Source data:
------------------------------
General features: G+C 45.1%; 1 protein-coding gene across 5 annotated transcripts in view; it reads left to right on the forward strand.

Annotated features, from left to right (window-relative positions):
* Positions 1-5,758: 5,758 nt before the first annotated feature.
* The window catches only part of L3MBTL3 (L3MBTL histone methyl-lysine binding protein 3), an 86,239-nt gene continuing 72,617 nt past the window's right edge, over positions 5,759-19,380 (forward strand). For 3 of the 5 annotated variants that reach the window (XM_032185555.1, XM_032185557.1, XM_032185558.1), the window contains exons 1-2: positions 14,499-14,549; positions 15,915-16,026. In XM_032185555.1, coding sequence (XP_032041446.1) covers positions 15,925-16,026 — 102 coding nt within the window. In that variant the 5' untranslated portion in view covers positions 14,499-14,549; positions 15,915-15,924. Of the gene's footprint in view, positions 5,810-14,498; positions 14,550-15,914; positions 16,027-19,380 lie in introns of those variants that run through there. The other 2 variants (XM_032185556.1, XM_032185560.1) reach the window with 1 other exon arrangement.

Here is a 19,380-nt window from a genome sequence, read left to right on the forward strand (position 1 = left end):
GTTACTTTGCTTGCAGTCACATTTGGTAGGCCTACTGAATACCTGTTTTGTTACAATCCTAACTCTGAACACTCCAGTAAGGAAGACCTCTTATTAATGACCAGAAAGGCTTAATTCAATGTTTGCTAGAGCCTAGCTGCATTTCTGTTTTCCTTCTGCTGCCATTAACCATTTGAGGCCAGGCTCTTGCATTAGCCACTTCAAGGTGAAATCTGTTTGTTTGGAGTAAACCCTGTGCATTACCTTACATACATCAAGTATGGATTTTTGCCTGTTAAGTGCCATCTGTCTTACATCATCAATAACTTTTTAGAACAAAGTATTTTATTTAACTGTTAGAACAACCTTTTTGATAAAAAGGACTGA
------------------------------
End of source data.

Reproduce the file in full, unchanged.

General features: G+C 45.1%; 1 protein-coding gene across 5 annotated transcripts in view; it reads left to right on the forward strand.

Annotated features, from left to right (window-relative positions):
* Positions 1-5,758: 5,758 nt before the first annotated feature.
* The window catches only part of L3MBTL3 (L3MBTL histone methyl-lysine binding protein 3), an 86,239-nt gene continuing 72,617 nt past the window's right edge, over positions 5,759-19,380 (forward strand). For 3 of the 5 annotated variants that reach the window (XM_032185555.1, XM_032185557.1, XM_032185558.1), the window contains exons 1-2: positions 14,499-14,549; positions 15,915-16,026. In XM_032185555.1, coding sequence (XP_032041446.1) covers positions 15,925-16,026 — 102 coding nt within the window. In that variant the 5' untranslated portion in view covers positions 14,499-14,549; positions 15,915-15,924. Of the gene's footprint in view, positions 5,810-14,498; positions 14,550-15,914; positions 16,027-19,380 lie in introns of those variants that run through there. The other 2 variants (XM_032185556.1, XM_032185560.1) reach the window with 1 other exon arrangement.

Here is a 19,380-nt window from a genome sequence, read left to right on the forward strand (position 1 = left end):
GTTACTTTGCTTGCAGTCACATTTGGTAGGCCTACTGAATACCTGTTTTGTTACAATCCTAACTCTGAACACTCCAGTAAGGAAGACCTCTTATTAATGACCAGAAAGGCTTAATTCAATGTTTGCTAGAGCCTAGCTGCATTTCTGTTTTCCTTCTGCTGCCATTAACCATTTGAGGCCAGGCTCTTGCATTAGCCACTTCAAGGTGAAATCTGTTTGTTTGGAGTAAACCCTGTGCATTACCTTACATACATCAAGTATGGATTTTTGCCTGTTAAGTGCCATCTGTCTTACATCATCAATAACTTTTTAGAACAAAGTATTTTATTTAACTGTTAGAACAACCTTTTTGATAAAAAGGACTGA